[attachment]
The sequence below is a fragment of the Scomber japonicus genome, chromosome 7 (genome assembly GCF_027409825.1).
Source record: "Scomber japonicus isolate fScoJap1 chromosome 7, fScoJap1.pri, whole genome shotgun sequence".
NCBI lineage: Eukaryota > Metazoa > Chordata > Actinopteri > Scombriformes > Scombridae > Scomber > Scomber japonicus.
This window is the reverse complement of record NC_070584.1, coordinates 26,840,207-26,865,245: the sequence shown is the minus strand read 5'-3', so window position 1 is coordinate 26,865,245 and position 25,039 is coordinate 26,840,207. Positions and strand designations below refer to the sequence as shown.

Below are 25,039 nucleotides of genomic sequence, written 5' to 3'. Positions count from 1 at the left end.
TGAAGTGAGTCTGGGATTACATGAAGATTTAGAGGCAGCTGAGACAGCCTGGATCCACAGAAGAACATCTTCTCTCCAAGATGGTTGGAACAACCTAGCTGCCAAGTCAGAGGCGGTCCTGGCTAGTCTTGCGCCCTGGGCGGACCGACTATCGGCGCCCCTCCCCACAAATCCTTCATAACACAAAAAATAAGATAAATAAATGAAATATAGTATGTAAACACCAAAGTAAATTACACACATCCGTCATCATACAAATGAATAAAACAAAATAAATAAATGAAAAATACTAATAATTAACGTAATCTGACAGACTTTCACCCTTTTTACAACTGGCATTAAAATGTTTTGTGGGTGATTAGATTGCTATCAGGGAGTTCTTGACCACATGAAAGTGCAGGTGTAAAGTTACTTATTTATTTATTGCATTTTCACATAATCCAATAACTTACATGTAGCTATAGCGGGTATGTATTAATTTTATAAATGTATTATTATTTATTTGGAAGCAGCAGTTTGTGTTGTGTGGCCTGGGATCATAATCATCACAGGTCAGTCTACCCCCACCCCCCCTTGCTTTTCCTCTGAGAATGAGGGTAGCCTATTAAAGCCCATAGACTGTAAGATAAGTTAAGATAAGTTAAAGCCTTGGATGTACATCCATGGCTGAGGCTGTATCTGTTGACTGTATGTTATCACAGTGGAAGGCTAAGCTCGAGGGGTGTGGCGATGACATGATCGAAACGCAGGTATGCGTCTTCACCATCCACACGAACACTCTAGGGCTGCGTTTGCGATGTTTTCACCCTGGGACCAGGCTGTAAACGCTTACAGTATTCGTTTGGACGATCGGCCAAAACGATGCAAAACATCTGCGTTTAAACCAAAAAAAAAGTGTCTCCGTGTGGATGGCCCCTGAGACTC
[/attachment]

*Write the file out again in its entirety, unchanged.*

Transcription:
The sequence below is a fragment of the Scomber japonicus genome, chromosome 7 (genome assembly GCF_027409825.1).
Source record: "Scomber japonicus isolate fScoJap1 chromosome 7, fScoJap1.pri, whole genome shotgun sequence".
NCBI lineage: Eukaryota > Metazoa > Chordata > Actinopteri > Scombriformes > Scombridae > Scomber > Scomber japonicus.
This window is the reverse complement of record NC_070584.1, coordinates 26,840,207-26,865,245: the sequence shown is the minus strand read 5'-3', so window position 1 is coordinate 26,865,245 and position 25,039 is coordinate 26,840,207. Positions and strand designations below refer to the sequence as shown.

Below are 25,039 nucleotides of genomic sequence, written 5' to 3'. Positions count from 1 at the left end.
TGAAGTGAGTCTGGGATTACATGAAGATTTAGAGGCAGCTGAGACAGCCTGGATCCACAGAAGAACATCTTCTCTCCAAGATGGTTGGAACAACCTAGCTGCCAAGTCAGAGGCGGTCCTGGCTAGTCTTGCGCCCTGGGCGGACCGACTATCGGCGCCCCTCCCCACAAATCCTTCATAACACAAAAAATAAGATAAATAAATGAAATATAGTATGTAAACACCAAAGTAAATTACACACATCCGTCATCATACAAATGAATAAAACAAAATAAATAAATGAAAAATACTAATAATTAACGTAATCTGACAGACTTTCACCCTTTTTACAACTGGCATTAAAATGTTTTGTGGGTGATTAGATTGCTATCAGGGAGTTCTTGACCACATGAAAGTGCAGGTGTAAAGTTACTTATTTATTTATTGCATTTTCACATAATCCAATAACTTACATGTAGCTATAGCGGGTATGTATTAATTTTATAAATGTATTATTATTTATTTGGAAGCAGCAGTTTGTGTTGTGTGGCCTGGGATCATAATCATCACAGGTCAGTCTACCCCCACCCCCCCTTGCTTTTCCTCTGAGAATGAGGGTAGCCTATTAAAGCCCATAGACTGTAAGATAAGTTAAGATAAGTTAAAGCCTTGGATGTACATCCATGGCTGAGGCTGTATCTGTTGACTGTATGTTATCACAGTGGAAGGCTAAGCTCGAGGGGTGTGGCGATGACATGATCGAAACGCAGGTATGCGTCTTCACCATCCACACGAACACTCTAGGGCTGCGTTTGCGATGTTTTCACCCTGGGACCAGGCTGTAAACGCTTACAGTATTCGTTTGGACGATCGGCCAAAACGATGCAAAACATCTGCGTTTAAACCAAAAAAAAAGTGTCTCCGTGTGGATGGCCCCTGAGACTC